2. Beginning at a point on the east bank of the Lazy River and 60' south of the center of Maple Avenue, proceed east 150' along the rear property lines of 212-216 Maple Avenue to the west curbline of Main Street. Then proceed north 150' along the west curbline of Main Street, turning west for 50' along the rear property line of 217 Maple Avenue. Then proceed north 50' to the rear property line of 215 Maple Avenue, turning west for 100' to the east bank of the Lazy River. Then proceed south along the river bank to the point of origin.

Boundary Justification

Provide a brief and concise narrative explaining the rationale for selecting the boundaries that encompass the district. The justification should state the basis for determining each boundary and should conform to the "Guidelines for Selecting Boundaries.". The complexity of the discussion depends on the nature of the property, the irregularity of the boundaries, and the methods used to determine the boundaries.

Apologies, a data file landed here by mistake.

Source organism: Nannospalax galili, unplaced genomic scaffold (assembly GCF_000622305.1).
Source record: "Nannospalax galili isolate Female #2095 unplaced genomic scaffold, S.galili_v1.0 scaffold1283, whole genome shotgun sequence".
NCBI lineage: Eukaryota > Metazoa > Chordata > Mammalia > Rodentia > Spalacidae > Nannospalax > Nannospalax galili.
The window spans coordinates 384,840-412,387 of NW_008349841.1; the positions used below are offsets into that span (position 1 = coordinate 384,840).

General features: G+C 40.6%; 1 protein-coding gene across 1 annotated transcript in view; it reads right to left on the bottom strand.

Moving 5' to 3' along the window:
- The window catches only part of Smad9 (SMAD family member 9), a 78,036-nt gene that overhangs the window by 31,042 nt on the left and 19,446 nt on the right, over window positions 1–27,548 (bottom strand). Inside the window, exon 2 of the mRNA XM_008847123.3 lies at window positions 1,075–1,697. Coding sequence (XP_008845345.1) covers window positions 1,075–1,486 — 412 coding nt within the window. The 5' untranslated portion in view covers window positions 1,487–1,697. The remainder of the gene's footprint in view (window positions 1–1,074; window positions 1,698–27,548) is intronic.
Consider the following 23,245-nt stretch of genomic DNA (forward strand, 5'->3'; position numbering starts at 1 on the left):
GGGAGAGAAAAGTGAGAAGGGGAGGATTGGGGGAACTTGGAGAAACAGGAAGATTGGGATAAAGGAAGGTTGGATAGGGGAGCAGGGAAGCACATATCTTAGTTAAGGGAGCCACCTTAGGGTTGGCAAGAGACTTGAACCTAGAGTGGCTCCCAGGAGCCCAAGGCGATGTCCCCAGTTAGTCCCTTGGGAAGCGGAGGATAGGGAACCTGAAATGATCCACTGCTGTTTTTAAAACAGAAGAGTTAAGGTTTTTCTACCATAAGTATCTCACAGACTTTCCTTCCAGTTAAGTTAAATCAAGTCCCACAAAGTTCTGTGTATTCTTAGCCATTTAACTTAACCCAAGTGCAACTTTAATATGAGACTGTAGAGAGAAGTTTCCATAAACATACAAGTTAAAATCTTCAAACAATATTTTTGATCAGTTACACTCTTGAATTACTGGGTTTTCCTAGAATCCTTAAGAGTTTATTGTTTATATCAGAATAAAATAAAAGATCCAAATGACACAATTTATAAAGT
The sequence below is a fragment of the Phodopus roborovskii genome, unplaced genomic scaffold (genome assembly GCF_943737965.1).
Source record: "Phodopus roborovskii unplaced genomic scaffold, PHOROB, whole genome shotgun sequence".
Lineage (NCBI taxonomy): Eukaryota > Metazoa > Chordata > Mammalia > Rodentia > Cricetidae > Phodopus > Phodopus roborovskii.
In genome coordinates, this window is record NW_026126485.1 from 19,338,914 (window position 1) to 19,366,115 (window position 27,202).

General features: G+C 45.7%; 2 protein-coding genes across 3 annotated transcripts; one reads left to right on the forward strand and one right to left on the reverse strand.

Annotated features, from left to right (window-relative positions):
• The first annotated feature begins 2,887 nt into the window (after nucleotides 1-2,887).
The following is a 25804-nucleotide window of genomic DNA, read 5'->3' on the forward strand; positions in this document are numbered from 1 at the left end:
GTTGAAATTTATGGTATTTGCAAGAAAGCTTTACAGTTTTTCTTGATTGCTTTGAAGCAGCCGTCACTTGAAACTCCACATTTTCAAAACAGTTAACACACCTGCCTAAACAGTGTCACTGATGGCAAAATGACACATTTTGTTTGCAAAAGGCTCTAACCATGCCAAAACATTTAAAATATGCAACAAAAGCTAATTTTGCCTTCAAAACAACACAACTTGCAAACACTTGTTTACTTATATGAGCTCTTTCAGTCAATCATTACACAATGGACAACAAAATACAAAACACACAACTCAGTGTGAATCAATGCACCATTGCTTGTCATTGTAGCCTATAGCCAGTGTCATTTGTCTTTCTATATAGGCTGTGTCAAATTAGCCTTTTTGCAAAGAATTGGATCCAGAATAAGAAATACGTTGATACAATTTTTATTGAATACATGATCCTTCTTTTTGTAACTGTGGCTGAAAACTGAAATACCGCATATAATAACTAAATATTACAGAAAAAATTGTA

1. The boundary includes the farmhouse, outbuildings, fields, orchards, and forest that have historically been part of Meadowbrook Farm and that maintain historic integrity. That parcel of the original farm south of Highway 61 has been excluded because it has been subdivided and developed into a residential neighborhood.